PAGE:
Mowing of sumac is not a good control measure, since the wood is springy, resulting in jagged, sharp-pointed stumps when mown. The plant will quickly recover with new growth after mowing.  Goats have long been considered an efficient and quick removal method, as they eat the bark, which helps prevent new shoots. Sumac propagates by rhizome . Small shoots will be found growing near a more mature sumac tree via a shallow running root quite some distance from the primary tree. Thus root pruning is a means of control without eliminating the species altogether.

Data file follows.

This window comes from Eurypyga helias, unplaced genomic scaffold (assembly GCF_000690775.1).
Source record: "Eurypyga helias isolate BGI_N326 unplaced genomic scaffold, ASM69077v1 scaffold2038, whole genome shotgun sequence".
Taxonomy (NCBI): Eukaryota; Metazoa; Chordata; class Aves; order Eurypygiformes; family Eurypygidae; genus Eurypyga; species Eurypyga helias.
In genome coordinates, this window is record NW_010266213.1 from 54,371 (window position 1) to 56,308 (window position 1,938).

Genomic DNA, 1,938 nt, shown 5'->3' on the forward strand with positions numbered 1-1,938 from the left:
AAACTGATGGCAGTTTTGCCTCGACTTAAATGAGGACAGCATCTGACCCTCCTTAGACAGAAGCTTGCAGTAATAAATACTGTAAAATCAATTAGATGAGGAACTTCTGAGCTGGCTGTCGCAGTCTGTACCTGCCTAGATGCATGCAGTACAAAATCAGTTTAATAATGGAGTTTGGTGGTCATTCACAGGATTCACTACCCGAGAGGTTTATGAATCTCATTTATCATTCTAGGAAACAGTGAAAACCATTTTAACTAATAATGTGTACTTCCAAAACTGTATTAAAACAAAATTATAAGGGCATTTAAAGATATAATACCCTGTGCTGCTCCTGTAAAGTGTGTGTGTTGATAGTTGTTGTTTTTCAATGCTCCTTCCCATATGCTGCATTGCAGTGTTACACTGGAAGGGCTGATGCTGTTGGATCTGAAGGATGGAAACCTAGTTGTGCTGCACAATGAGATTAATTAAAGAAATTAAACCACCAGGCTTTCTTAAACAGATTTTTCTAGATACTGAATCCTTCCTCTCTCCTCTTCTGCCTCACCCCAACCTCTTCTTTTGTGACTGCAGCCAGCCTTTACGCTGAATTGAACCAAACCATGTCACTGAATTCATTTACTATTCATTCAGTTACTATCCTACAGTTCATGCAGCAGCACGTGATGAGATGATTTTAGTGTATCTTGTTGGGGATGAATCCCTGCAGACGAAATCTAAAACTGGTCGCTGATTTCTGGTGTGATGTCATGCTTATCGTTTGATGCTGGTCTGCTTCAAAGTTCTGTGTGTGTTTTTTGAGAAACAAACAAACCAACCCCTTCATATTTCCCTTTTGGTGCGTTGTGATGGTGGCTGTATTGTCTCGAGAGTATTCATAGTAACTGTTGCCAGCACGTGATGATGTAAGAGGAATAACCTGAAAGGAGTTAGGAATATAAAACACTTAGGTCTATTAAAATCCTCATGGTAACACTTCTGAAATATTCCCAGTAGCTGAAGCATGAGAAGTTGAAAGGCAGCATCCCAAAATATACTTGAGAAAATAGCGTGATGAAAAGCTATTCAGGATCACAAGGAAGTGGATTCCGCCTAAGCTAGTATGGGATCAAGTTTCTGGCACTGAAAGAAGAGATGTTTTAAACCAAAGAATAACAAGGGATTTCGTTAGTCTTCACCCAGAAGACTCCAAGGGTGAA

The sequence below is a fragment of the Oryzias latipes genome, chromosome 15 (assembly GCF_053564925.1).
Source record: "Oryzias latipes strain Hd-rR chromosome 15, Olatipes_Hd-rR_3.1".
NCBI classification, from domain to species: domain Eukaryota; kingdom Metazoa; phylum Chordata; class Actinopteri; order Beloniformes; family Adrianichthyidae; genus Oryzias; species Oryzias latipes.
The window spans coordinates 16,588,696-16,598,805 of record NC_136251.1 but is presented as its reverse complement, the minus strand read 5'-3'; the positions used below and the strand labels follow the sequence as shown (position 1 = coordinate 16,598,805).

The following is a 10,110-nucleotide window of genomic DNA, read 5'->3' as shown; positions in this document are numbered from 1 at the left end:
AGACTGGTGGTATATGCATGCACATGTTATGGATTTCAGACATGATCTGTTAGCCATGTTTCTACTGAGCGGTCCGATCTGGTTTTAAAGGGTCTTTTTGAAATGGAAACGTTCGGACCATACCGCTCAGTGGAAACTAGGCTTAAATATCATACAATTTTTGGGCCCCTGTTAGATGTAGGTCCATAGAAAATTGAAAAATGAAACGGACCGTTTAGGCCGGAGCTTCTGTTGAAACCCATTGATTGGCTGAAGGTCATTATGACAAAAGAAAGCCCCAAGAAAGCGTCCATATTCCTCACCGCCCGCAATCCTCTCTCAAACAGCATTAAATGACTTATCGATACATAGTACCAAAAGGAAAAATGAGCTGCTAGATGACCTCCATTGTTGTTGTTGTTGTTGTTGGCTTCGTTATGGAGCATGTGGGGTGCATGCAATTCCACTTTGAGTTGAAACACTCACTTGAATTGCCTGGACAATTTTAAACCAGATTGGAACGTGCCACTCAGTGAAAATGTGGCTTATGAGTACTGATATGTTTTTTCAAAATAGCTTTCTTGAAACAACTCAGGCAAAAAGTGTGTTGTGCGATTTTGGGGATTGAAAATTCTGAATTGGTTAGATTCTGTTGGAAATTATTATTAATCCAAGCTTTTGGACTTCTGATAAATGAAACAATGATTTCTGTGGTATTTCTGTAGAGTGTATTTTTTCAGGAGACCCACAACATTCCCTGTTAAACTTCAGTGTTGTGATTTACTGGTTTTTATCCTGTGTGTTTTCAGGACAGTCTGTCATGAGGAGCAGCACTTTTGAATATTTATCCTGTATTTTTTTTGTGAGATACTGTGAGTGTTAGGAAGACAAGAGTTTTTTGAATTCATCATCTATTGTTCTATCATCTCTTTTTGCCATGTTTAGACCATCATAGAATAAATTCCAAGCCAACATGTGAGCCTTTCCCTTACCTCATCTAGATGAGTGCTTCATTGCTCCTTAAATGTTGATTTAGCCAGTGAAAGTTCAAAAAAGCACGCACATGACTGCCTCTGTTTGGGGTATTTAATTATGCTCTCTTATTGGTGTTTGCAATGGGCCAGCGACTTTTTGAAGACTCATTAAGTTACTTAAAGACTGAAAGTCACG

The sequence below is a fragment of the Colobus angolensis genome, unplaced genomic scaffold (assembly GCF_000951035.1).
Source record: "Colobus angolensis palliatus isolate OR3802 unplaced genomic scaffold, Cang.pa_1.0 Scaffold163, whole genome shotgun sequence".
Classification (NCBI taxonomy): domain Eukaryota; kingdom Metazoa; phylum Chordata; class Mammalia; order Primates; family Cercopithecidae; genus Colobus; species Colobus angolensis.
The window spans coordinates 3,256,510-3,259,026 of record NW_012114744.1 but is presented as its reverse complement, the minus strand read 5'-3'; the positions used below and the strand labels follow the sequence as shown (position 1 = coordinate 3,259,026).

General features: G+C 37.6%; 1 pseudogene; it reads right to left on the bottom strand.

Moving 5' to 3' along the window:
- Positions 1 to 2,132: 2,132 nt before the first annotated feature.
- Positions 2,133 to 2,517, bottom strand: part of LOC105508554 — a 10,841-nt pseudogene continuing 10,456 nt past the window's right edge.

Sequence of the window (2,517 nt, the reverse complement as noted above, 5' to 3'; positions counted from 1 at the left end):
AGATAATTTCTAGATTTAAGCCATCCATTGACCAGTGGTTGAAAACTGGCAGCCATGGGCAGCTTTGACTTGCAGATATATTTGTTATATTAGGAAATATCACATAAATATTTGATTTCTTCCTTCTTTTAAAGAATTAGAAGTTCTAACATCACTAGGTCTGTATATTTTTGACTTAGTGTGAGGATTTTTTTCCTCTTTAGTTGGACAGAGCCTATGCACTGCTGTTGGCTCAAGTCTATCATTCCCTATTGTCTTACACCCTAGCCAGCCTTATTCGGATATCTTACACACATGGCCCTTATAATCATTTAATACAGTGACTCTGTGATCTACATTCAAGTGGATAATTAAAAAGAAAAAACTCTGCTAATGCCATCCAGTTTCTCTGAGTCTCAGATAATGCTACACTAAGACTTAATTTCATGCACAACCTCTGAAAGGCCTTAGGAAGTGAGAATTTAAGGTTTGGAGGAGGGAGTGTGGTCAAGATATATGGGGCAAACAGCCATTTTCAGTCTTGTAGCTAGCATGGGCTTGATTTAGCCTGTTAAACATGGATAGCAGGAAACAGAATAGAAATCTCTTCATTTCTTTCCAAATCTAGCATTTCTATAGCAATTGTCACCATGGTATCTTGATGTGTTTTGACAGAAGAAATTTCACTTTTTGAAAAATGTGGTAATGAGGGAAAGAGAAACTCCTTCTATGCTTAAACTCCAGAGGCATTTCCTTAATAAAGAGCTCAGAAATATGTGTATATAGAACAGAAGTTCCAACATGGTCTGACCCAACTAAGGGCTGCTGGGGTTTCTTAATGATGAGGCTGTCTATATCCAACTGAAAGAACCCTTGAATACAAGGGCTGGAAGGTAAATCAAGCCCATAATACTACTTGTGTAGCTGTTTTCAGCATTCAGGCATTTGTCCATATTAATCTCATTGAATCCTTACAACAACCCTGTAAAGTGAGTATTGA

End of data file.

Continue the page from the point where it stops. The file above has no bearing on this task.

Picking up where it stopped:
Until the mid-20th century, San Pedro Atocpan , located in the mountains south of Mexico City proper (but still part of the Federal District) was similar to the other agricultural communities surrounding it, growing corn , fava beans and nopales (prickly pear cactus). Electricity and other modern conveniences arrived late, allowing the community to retain more of its traditions later.  In 1940, Father Damian Sartes San Roman came to the parish of San Pedro Atocpan and saw the potential in marketing the product to raise living standards in the area.  At that time, only four neighborhoods prepared mole for town festivals: Panchimalco, Ocotitla, Nuztla and Tula, but those who prepared it were generally prominent women in their communities. In the 1940s, one family made the long trek to Mexico City proper to sell some of their mole at the La Merced Market . It was successful, but they brought with them only two kilograms since it was made by hand grinding the ingredients on a metate .  The arrival of electricity in the late 1940s made the use of a powered mill possible, and better roads made the trek to the city easier.   Some of these mills were bought or financed by Father Sartes, but the mole was still cooked in a clay pot over a wood fire. In the 1970s, he was part of a small group which became a cooperative, which constructed the Las Cazuelas restaurant. This is where the first Mole Exhibition was held in 1978.